The Equitable Life Assurance Society of the United States was founded in 1859. In 1991, Equitable Life Assurance Society was acquired by French insurer AXA, and in 2004, the company was renamed AXA Equitable Life Insurance Company. In early 2020, Equitable diverged from AXA and officially rebranded as Equitable.
For many decades, Equitable has been considered a pillar of the life insurance industry in the United States. The company offers a variety of insurance products and serves over 2.8 million customers nationwide. Keep reading to learn about Equitable life insurance, the policies it offers and its customer ratings and reviews.
AXA Equitable Life insurance
Equitable Insurance offers term life insurance and several permanent life insurance policies. Whether you are looking to protect your family members, invest your money or generate tax-free income for retirement, Equitable has a policy that can help you achieve your goals. Equitable also offers a few online resources designed to help prospective customers determine which policy is best for their needs.
Types of life insurance policies offered
Equitable’s life insurance policies are fairly robust, with five policies to choose from. Some of the policies, like survivorship life insurance, can be difficult to find from other insurance providers. However, one thing to note is that Equitable does not offer a whole life insurance product at this time, which is typically offered by most life insurance providers. Here are the life insurance policies available through Equitable:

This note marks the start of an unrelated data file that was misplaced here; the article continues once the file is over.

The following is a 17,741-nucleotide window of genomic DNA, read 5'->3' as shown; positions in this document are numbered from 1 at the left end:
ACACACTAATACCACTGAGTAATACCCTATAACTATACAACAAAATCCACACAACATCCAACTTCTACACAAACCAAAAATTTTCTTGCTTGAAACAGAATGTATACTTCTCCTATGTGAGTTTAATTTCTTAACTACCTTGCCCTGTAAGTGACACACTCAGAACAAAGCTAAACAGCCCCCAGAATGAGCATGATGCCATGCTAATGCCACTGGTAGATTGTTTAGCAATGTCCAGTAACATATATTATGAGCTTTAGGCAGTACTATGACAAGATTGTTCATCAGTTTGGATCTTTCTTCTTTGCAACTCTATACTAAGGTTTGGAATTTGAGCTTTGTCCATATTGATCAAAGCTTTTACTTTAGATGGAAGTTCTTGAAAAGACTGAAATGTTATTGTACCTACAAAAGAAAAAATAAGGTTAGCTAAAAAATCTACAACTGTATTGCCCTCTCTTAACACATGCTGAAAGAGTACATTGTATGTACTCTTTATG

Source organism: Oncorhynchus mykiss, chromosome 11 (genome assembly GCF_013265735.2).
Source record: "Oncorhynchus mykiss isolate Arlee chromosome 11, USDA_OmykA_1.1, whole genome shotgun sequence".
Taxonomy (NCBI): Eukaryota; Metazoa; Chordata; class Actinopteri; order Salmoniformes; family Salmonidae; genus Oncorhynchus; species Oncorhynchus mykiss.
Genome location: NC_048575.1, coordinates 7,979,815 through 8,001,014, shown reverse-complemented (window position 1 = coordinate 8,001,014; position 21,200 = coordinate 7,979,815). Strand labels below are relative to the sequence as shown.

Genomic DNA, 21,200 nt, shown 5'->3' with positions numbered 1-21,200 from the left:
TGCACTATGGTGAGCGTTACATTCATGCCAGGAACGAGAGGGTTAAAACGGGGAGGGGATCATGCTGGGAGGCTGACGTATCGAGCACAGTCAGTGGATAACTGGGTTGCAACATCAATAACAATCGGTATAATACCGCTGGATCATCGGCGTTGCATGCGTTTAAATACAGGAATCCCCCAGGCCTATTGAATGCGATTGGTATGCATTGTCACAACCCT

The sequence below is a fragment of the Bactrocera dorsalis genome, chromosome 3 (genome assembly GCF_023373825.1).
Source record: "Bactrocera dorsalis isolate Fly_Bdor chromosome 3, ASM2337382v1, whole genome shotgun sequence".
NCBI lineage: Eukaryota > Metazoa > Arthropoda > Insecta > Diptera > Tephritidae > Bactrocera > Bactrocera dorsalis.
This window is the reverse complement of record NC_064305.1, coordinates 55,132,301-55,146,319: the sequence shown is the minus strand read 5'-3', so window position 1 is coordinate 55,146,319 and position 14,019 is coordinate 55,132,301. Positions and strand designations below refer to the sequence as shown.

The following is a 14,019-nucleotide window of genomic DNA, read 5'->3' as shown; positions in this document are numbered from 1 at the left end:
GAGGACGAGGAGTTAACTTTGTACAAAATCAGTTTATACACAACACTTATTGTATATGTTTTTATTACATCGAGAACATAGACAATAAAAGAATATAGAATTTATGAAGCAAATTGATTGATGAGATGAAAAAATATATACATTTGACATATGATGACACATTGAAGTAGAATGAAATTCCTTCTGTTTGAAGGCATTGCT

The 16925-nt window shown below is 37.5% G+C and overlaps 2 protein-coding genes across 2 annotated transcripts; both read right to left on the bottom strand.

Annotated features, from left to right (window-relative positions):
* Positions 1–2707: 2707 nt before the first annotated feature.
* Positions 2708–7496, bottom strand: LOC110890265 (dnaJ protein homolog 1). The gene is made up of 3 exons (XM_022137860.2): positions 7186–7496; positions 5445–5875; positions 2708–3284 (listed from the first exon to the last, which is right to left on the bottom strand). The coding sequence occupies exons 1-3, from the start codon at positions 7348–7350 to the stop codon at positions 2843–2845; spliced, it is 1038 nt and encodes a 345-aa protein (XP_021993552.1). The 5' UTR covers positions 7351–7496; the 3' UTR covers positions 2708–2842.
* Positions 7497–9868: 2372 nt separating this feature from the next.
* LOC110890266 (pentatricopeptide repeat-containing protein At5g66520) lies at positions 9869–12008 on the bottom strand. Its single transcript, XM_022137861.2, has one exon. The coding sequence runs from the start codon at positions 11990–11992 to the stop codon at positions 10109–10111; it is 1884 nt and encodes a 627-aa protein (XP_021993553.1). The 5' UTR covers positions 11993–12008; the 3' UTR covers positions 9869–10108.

Term life insurance
Term life insurance is a good option for young families and healthy individuals who are looking for affordable coverage. The death benefit can be used by your survivors for things like paying off a mortgage, covering end of life expenses or paying college tuition. Term policies have the cheapest premiums, but only offer temporary coverage.
Equitable’s term life insurance policies are available in 1-, 10-, 15- or 20-year term lengths. Term life insurance does not build cash value, but there are level premiums and a guaranteed death benefit. When the term is up, policyholders have the option to convert their policy into permanent coverage for the rest of their life.
Indexed universal life insurance
Indexed universal life insurance is a good choice for people who want to use their life insurance policy as an investment vehicle. A portion of the monthly premium goes towards the death benefit, and another portion gets invested into an S&P 500 index fund. The portfolio builds tax-deferred cash value, up to a certain amount, based on market performance.
Equitable’s indexed universal life insurance policies are fairly standard. They include lifetime coverage, a guaranteed death benefit and flexible premiums. Policyholders have the option to withdraw or borrow money against their policy to use for income or to fund large purchases.
Variable universal life insurance
Variable universal life insurance is similar to indexed universal, and it can be a good option for people who want to invest with their life insurance. The main difference between the two policies is that with variable universal life insurance, a portion of the premium gets invested in a mutual fund.
Equitable’s variable universal life insurance policies have tax-deferred cash value that can be used as supplementary income during retirement. Policies include a guaranteed death benefit and flexible premiums. Equitable sells two unique variable universal policies, VUL Optimizer and VUL Legacy, for people who want additional investment options.
Survivorship life insurance